Distributed Development toolset [was: Re: ArchiveReorganisation and sponsoring]

Scott Kitterman ubuntu at kitterman.com
Mon Sep 1 17:25:19 BST 2008

On Monday 01 September 2008 10:33, Matt Zimmerman wrote:
> On Mon, Sep 01, 2008 at 09:36:51AM -0400, Scott Kitterman wrote:
> > On Mon, 1 Sep 2008 10:34:45 +0100 Matt Zimmerman <mdz at ubuntu.com> wrote:
> > >Some cases where it could be significantly easier include:
> > >
> > > * The package has been updated since the patch was created, and it
> > > needs a three-way merge
> > >
> > > * There is more than one patch outstanding to include
> > >
> > > * The patch requires changes before it can be included
> >
> > In Universe, except for the last one these are all atypical.
> In Hardy, there were 6533 uploads to universe and 4976 to main.  Even if it
> were only useful in main (which I don't think is the case at all), it would
> still be worth pursuing.

For the forensics value, I agree.

> An additional goal of this project is to streamline the process of
> contributing to Ubuntu.  If we're successful, there will be more patches
> coming in, and we'll be grateful for good tools to manage a higher volume
> of them.

I agree this is a worth goal.  The new direction seems more complex to me, but 
that may well just be because it is new and I don't fully understand it yet.

> > >This is not even a minority, much less a small one.  Most packages are
> > >touched by at least the Debian maintainer, upstream, and one or more
> > > Ubuntu developers during a typical development cycle.  Many also
> > > receive third-party contributions, and I expect that more would if the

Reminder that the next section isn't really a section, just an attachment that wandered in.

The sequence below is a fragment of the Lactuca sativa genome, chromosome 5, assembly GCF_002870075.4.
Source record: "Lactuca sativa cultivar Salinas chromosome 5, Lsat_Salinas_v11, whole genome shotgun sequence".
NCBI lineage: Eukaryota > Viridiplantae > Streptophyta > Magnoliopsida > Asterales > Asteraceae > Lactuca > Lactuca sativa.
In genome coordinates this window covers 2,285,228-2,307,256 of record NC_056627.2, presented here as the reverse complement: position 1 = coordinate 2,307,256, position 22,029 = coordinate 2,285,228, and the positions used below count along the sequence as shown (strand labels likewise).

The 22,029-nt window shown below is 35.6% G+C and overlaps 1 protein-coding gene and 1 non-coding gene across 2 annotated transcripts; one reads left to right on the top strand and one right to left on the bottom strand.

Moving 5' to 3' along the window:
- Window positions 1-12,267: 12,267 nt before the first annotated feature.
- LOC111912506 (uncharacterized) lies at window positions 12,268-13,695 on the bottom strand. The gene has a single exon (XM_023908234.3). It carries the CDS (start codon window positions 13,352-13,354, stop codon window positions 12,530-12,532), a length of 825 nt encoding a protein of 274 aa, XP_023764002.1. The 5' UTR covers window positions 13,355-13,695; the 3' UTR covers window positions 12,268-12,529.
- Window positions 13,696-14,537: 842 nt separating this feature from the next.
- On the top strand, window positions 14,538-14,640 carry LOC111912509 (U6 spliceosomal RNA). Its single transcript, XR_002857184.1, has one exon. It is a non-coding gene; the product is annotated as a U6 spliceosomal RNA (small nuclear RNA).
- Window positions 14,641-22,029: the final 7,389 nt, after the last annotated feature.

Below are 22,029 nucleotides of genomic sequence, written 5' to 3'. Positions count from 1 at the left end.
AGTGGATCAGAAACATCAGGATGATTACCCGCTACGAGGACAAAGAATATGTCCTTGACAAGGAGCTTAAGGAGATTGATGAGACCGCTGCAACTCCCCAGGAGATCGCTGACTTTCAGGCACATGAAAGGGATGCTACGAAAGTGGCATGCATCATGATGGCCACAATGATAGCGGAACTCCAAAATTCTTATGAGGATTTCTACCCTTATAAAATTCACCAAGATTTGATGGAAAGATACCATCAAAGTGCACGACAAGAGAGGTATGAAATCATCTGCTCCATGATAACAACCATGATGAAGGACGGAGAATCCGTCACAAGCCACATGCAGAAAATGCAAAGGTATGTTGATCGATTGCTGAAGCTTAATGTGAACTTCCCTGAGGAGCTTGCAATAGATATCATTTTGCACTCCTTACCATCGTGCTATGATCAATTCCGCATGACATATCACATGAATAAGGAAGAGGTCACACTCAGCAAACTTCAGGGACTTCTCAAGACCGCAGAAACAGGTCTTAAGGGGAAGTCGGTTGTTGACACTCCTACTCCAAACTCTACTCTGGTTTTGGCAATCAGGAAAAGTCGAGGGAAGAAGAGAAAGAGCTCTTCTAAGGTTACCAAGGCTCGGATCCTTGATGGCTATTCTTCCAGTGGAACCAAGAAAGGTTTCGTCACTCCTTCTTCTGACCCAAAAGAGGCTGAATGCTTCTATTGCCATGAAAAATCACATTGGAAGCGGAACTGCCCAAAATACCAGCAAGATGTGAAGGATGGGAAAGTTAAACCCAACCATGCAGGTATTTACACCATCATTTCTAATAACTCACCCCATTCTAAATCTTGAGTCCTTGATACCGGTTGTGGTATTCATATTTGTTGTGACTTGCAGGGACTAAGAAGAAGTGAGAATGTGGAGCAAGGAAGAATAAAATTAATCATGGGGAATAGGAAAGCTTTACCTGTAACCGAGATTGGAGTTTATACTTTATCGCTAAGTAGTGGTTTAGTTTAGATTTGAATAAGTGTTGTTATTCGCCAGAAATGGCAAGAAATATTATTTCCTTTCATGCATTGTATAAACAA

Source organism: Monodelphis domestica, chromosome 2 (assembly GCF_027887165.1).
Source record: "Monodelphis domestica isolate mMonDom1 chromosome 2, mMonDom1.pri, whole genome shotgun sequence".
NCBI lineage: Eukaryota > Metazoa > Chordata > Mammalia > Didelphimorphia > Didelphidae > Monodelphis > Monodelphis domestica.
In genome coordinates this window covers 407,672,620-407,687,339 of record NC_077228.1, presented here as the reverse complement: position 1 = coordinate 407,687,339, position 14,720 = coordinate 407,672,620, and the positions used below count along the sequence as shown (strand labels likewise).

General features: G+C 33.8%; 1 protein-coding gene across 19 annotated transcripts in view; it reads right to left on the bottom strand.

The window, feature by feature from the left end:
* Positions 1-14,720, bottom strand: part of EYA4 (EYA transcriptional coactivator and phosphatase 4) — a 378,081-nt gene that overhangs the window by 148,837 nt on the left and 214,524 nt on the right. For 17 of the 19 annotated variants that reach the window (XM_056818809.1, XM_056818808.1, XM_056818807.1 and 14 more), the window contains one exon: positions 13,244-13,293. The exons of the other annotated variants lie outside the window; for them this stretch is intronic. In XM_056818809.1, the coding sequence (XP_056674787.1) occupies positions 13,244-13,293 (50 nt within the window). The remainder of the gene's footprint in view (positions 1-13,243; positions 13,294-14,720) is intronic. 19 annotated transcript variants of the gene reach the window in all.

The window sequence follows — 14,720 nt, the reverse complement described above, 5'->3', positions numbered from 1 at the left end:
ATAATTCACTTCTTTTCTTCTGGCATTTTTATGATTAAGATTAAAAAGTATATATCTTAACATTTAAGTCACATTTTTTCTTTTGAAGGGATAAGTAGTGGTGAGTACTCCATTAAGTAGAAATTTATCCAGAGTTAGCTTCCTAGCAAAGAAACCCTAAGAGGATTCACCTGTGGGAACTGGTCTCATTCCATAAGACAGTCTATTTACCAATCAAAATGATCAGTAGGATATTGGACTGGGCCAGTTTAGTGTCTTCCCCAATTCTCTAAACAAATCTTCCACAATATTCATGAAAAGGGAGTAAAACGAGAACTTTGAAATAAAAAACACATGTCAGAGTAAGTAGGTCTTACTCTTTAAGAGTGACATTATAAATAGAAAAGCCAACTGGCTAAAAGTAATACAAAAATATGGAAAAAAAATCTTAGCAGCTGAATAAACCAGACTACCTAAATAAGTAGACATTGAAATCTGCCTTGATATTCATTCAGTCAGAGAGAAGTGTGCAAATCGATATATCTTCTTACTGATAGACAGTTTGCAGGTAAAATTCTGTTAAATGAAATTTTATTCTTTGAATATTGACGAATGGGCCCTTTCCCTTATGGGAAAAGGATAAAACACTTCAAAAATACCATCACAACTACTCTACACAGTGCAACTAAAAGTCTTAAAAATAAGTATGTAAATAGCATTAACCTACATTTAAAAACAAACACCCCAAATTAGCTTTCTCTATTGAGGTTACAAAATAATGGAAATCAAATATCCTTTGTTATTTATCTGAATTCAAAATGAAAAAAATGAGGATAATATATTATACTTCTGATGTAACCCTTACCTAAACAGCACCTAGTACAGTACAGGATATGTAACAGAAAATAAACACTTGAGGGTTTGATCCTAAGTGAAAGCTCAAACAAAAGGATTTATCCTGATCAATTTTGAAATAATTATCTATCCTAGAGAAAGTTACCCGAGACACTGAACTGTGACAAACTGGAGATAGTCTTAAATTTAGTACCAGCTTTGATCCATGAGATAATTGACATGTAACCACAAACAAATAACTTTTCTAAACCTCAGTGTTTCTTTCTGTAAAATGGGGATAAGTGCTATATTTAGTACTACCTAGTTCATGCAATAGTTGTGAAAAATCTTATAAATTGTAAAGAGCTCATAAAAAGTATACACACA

> > > process were more lightweight.
> >
> > I don't the syncs from Debian/upstream updates are particularly relevant
> > (except for the forensics use case that Colin mentioned in another
> > message in this thread).
> Merge-o-matic is very nice, but managing multiple branches of development
> is a problem that modern version control systems were designed to address. 
> If you've had to do merges by hand and resolve conflicts, you know how much
> more convenient this is with a good VCS.

Yes.  I can see that.

> Have a look at https://wiki.ubuntu.com/UbuntuDevelopment/Merging, how many
> steps there are just to figure out what to do and whether it's worked. 
> It's a ~2500-word document.  I doubt any other project needs this much
> documentation for merging a branch.
> Several sections of that document could be replaced with a 'bzr merge'
> command, and the result would be less error-prone, take less time, and be
> easier to audit.
> > >Fortunately for us, Bazaar is very easy to learn, particularly if you've
> > >used other version control systems.
> > >
> > >I can't help but get the impression that you're biased against Bazaar,
> > >though.
> >
> > I do have a bias, but it isn't anything particular to Bazaar.  My bias is
> > against having to learn new tools.  I don't qualify that as fun.  I have
> > not used Bazaar enough to have formed any specifc opinions about it
> > beyond too slow (there has been a lot of testimoney that its faster now,
> > but most of the benifit seems to come from knowing what options to use).
> Our goal is to allow a smooth transition which doesn't require that
> anyone's existing tools stop working.  I think Colin and James have
> explained that in some detail now.

Agreed.  From the discussions I was involved in at UDS the idea that there 
would be a long (possibly infinite) transition period did not come across to 

> None of us were born with software development tools, and few of us are
> using the same tools we were 10 years ago.  Change is a necessary part of
> improving our work.  So while it's reasonable to expect justification for
> change, opposing it outright is counter-productive.

I recognize that my style is perhaps a bit confrontational.  Please accept 
that that was my intent.

> > >There are at least two options: 1. everything works exactly the same as
> > > it does today, or 2. the git repository is imported.